My good news is tempered by awareness.

Late Monday afternoon, we received really good news from Dad’s doctor.  The pathology report on the tumors and surrounding tissue removed from Dad’s bladder last week turned out to be a noninvasive, non-aggressive type of cancer, and it had been completely removed.  That means that he doesn’t need additional surgery or chemo or radiation and can just be checked every three months for reoccurrence.

As my daughter Sara said on hearing the news, “The quality of life just got better for all of us.”

We’re certainly rejoicing in this unexpected good news.  Our thankfulness is hard to even express.

But my joy and thankfulness is tempered by awareness of what is happening to others.

  • That same evening Eloise and I attended the viewing for a dear friend, spending some bittersweet time with his wife. They were like extra grandparents for our kids when they were young, even keeping all three to allow us a special trip to Amsterdam.  Less than a week elapsed between his cancer diagnosis and his death.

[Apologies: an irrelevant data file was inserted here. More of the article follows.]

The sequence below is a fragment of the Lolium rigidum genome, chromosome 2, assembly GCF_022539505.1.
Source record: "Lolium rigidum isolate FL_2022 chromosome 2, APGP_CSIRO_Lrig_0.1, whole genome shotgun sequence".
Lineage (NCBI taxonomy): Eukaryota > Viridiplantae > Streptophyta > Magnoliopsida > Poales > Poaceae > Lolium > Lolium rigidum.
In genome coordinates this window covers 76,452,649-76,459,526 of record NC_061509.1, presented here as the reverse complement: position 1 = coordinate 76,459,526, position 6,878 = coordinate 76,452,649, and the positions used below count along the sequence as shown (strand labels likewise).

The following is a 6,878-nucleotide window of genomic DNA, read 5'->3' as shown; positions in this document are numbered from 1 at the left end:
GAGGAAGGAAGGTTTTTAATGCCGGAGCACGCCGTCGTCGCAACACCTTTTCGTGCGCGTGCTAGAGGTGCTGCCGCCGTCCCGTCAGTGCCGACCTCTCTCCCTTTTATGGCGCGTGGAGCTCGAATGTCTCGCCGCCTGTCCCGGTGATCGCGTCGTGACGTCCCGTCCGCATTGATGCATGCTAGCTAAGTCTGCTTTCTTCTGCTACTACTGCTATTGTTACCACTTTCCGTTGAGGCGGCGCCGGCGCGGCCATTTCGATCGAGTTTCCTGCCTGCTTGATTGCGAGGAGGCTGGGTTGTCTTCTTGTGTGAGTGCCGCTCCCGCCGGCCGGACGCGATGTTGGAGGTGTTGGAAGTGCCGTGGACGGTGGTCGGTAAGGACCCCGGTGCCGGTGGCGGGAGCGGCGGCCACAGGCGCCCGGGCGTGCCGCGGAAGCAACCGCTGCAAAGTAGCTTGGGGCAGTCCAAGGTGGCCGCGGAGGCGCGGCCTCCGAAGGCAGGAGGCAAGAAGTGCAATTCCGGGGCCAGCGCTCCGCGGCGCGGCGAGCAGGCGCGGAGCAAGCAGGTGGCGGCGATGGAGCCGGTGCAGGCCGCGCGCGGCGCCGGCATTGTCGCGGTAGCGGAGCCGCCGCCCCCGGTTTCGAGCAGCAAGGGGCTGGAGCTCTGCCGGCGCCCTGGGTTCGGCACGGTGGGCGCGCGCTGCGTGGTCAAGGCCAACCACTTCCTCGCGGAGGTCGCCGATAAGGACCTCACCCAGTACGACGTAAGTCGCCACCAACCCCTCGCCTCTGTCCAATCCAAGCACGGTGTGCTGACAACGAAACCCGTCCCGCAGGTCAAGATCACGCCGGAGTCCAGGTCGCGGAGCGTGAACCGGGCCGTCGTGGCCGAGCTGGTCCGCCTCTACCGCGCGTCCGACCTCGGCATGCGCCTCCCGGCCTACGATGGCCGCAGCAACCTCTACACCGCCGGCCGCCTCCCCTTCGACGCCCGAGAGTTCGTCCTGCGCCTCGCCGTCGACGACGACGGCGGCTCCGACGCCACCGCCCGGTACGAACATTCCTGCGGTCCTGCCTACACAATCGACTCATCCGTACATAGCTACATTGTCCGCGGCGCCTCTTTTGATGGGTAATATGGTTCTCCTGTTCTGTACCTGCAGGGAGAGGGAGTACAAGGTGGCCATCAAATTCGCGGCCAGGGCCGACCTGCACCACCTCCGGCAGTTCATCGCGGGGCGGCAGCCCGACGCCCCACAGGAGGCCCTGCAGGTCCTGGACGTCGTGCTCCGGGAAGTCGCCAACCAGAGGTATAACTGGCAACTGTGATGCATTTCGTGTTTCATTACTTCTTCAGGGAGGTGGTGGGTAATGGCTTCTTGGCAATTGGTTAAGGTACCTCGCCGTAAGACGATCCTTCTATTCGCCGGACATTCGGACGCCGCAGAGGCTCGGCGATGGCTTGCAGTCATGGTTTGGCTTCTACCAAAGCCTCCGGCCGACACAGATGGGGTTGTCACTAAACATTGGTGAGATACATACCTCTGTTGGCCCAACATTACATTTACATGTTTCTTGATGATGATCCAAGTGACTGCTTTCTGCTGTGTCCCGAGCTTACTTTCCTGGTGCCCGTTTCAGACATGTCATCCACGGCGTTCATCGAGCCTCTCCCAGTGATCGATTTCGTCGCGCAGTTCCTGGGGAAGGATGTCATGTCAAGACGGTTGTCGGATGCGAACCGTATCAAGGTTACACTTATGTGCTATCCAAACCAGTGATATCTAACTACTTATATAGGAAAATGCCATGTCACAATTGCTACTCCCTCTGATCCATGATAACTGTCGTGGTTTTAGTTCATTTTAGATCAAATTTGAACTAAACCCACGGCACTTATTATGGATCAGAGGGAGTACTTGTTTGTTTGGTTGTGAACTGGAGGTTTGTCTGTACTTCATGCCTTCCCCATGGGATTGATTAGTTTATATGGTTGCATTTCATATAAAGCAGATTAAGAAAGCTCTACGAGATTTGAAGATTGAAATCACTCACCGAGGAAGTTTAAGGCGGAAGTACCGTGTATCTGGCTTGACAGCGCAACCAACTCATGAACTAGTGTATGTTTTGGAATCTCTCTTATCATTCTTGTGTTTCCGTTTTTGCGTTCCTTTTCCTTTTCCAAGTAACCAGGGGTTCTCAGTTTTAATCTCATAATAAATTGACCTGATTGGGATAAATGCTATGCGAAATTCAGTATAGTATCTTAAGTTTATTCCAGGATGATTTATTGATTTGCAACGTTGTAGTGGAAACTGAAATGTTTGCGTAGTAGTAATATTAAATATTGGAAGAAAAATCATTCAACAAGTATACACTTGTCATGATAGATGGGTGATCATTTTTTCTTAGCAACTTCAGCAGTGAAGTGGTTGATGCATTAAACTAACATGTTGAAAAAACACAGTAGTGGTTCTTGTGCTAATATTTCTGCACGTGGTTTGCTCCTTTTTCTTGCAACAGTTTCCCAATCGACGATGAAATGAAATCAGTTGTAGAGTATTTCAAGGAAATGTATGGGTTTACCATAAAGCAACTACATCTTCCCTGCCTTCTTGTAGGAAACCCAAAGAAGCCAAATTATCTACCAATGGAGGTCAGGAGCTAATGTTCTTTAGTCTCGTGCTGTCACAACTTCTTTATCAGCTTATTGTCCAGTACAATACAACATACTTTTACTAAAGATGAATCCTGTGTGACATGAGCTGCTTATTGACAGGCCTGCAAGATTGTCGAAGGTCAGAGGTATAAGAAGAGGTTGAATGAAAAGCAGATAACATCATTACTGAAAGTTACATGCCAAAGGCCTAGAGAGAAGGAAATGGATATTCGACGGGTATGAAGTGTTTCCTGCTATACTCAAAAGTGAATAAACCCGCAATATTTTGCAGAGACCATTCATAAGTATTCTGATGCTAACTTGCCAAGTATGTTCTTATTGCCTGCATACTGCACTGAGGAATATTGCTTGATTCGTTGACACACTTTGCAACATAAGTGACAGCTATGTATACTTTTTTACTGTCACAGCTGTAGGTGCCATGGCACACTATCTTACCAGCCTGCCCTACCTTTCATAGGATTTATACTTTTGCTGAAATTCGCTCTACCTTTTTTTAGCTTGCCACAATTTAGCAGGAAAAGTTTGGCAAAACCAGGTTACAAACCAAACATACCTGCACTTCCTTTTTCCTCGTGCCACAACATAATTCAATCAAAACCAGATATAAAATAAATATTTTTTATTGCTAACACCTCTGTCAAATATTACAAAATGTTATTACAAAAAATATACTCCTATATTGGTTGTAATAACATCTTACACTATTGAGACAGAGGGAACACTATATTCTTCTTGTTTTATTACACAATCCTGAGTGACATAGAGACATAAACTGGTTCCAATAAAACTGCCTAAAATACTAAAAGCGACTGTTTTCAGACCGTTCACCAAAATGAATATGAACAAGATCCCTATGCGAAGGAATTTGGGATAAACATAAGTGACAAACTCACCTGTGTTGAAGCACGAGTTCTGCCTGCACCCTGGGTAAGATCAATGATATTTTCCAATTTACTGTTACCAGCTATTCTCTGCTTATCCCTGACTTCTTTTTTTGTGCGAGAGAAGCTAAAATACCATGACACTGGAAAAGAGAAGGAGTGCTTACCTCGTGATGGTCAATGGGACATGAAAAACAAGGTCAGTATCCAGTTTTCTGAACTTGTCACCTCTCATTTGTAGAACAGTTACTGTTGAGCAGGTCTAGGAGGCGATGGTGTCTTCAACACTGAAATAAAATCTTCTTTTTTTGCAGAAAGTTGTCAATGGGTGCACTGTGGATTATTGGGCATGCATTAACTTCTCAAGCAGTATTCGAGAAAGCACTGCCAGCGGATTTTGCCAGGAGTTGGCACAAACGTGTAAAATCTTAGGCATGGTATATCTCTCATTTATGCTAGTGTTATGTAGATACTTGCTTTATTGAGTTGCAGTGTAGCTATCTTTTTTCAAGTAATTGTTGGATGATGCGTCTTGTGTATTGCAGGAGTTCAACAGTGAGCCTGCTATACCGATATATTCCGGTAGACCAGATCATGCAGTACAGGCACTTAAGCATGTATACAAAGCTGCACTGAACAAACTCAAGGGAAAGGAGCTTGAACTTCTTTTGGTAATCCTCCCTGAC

• At the same time as our good news was being broadcast in our church’s prayer email, the news was also sent out that a friend’s mom diagnosed with lymphoma six weeks ago was going home with hospice care.  She passed peacefully last night.
  • I did chaplaincy rounds yesterday afternoon at M.D. Anderson, spending time with several people who have not received good news.

My awareness makes me realize all the more how special good news is, and it fuels my thankfulness.

My awareness also makes me more compassionate to friends and sojourners whose news is not good.

And I understand better that life is a bittersweet mixture of rejoicing with those who are rejoicing, and mourning with those who are mourning, and that both can be happening at the same time.

  1. Marlaina says:

    I love to hear good news! Especially when there is so much more bad news all around us. I believe we need a balance.

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